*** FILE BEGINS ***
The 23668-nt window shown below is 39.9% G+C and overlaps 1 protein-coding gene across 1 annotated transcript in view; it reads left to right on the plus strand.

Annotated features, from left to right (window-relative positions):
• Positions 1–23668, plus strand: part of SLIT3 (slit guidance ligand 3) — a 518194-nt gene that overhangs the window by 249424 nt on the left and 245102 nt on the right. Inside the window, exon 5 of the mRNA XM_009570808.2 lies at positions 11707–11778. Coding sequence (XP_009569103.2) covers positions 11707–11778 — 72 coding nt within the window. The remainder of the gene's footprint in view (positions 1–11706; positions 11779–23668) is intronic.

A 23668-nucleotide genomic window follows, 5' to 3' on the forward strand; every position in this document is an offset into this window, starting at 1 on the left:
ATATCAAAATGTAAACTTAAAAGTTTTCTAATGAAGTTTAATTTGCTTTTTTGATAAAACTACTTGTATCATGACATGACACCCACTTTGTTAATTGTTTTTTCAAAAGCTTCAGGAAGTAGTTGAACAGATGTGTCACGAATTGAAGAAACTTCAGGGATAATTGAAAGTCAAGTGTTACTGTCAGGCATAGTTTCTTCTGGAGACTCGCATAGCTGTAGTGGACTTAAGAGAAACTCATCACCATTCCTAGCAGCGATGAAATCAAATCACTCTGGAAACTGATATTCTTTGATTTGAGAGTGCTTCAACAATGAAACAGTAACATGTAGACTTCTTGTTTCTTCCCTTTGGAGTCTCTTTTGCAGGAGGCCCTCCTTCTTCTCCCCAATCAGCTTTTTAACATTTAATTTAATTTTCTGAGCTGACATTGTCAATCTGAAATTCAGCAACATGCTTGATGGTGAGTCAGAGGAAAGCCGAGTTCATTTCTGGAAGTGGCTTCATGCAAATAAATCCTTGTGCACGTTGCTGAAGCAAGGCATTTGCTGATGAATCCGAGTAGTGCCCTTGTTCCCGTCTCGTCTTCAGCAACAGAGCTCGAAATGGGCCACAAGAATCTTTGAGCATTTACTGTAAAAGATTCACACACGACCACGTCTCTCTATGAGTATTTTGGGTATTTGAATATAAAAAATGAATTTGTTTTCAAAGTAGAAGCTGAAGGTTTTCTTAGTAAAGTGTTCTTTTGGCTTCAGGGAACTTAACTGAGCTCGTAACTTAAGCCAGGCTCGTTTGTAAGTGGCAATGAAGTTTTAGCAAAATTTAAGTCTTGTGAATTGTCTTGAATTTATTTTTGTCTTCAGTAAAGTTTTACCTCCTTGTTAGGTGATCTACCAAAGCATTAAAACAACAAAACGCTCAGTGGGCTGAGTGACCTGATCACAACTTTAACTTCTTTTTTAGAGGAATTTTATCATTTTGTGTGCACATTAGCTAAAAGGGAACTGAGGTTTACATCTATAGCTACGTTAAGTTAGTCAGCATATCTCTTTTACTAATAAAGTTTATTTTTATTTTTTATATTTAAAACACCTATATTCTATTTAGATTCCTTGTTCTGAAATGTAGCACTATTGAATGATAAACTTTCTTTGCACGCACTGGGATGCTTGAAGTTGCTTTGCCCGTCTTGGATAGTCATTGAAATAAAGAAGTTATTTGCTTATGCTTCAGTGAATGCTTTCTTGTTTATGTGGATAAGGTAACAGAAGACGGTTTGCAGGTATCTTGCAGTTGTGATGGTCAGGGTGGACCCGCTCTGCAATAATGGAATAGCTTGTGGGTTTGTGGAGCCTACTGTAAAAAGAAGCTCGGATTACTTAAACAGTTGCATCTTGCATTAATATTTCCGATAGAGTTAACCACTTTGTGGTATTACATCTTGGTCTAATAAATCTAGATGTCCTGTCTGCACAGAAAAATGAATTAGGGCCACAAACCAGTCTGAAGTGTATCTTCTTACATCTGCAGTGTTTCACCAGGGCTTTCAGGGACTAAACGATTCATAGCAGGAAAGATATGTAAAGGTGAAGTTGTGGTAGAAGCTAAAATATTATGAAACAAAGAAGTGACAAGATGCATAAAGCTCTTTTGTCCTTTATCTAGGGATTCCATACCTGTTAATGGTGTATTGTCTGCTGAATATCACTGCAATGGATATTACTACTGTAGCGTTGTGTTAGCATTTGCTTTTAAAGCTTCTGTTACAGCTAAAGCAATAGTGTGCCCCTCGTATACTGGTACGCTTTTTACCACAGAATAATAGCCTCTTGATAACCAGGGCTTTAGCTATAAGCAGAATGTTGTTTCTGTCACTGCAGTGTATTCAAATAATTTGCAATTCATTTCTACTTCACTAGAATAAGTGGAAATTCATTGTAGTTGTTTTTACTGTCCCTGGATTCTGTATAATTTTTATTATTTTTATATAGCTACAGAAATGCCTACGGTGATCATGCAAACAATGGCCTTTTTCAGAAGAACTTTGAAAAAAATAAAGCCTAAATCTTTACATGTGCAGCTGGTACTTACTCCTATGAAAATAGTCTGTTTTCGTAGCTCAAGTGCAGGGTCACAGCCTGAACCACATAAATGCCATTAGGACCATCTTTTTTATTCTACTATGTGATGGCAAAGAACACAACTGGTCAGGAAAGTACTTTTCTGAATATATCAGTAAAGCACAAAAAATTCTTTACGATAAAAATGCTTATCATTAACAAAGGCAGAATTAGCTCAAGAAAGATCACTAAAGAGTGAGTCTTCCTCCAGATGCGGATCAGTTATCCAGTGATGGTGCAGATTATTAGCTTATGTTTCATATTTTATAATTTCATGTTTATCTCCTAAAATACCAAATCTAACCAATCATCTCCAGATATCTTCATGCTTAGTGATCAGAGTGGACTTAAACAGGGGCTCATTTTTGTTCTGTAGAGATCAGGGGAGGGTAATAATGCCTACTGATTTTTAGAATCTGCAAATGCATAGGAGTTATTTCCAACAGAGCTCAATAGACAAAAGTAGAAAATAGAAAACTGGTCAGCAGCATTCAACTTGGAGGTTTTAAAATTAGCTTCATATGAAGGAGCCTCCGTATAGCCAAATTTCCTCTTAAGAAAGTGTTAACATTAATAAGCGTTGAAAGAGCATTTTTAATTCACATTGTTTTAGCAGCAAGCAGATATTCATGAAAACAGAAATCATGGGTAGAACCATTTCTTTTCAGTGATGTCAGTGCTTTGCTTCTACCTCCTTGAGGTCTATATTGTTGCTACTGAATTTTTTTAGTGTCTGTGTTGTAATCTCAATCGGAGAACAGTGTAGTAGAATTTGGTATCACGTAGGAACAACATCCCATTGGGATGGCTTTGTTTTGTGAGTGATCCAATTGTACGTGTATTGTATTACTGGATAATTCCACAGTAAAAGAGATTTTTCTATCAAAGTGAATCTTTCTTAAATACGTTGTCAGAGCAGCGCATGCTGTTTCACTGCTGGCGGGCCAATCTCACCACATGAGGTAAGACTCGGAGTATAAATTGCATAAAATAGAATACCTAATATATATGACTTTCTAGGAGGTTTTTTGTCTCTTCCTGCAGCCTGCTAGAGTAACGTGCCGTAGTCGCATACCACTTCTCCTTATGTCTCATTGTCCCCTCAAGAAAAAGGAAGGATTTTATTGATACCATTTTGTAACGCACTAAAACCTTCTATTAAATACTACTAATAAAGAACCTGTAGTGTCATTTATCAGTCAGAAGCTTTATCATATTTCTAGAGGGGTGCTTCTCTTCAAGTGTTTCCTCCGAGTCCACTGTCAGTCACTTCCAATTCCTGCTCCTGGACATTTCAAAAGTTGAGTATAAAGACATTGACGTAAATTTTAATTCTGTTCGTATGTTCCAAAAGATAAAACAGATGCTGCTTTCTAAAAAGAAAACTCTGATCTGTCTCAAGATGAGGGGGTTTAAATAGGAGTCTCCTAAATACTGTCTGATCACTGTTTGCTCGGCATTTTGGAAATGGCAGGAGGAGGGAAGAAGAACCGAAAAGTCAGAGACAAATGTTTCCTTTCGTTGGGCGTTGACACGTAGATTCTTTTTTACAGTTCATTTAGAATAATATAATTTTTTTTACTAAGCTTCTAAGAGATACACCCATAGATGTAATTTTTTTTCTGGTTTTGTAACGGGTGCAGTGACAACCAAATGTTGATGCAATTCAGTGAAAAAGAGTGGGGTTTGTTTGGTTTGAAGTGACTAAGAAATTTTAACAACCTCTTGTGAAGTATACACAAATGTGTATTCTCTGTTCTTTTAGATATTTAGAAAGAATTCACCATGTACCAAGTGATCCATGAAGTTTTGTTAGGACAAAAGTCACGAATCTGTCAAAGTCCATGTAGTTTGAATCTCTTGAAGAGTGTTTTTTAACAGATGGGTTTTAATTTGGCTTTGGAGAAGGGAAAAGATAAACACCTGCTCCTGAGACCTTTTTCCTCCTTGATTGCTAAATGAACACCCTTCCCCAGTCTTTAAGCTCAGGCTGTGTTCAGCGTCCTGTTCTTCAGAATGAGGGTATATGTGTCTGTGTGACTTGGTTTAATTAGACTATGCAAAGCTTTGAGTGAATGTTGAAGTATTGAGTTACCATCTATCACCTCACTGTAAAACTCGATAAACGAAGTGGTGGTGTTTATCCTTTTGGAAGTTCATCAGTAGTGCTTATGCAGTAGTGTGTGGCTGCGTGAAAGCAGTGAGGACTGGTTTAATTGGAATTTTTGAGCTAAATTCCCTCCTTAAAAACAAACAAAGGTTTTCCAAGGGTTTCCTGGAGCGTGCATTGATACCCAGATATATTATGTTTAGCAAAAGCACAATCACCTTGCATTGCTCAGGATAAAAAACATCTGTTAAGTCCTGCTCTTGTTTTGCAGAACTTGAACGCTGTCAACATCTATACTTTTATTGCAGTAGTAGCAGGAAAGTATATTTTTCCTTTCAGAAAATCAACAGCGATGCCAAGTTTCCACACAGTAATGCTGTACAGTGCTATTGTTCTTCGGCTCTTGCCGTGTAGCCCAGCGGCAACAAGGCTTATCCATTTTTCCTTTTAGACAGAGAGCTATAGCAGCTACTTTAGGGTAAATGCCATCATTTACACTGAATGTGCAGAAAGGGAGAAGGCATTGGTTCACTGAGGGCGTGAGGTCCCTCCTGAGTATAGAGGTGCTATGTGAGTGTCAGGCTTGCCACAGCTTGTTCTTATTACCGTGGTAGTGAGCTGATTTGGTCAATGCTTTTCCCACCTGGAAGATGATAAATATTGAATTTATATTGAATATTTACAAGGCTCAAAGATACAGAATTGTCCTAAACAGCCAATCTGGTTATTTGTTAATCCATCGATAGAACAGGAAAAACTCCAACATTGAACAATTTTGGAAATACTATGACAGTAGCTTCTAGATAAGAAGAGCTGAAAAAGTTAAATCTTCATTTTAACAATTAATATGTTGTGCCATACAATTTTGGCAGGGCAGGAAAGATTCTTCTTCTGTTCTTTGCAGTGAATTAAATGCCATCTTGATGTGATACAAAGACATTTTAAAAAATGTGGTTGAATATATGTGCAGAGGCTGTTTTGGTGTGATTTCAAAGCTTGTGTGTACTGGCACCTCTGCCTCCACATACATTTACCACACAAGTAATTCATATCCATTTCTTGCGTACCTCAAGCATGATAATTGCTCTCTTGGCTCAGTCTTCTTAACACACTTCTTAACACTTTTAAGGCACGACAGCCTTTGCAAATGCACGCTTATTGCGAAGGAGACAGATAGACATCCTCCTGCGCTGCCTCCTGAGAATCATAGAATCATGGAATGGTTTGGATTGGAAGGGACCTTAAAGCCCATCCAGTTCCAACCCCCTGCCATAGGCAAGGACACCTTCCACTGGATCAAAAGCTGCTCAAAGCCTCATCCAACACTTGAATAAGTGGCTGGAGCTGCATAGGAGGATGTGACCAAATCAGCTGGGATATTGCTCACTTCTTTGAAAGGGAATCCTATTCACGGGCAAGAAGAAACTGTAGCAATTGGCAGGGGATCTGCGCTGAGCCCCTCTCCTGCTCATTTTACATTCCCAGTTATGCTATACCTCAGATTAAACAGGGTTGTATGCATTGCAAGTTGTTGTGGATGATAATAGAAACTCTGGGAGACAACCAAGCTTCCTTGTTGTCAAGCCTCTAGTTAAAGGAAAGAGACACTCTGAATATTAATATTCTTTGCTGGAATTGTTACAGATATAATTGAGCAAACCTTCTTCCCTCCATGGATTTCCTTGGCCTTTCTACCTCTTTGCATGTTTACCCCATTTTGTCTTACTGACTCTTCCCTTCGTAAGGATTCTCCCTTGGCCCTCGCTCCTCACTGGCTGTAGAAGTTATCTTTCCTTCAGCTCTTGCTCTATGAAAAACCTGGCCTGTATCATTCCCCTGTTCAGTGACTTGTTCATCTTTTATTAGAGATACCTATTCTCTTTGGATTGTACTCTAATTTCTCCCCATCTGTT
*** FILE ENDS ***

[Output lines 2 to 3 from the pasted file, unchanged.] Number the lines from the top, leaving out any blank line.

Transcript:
Annotated features, from left to right (window-relative positions):
• Positions 1–23668, plus strand: part of SLIT3 (slit guidance ligand 3) — a 518194-nt gene that overhangs the window by 249424 nt on the left and 245102 nt on the right. Inside the window, exon 5 of the mRNA XM_009570808.2 lies at positions 11707–11778. Coding sequence (XP_009569103.2) covers positions 11707–11778 — 72 coding nt within the window. The remainder of the gene's footprint in view (positions 1–11706; positions 11779–23668) is intronic.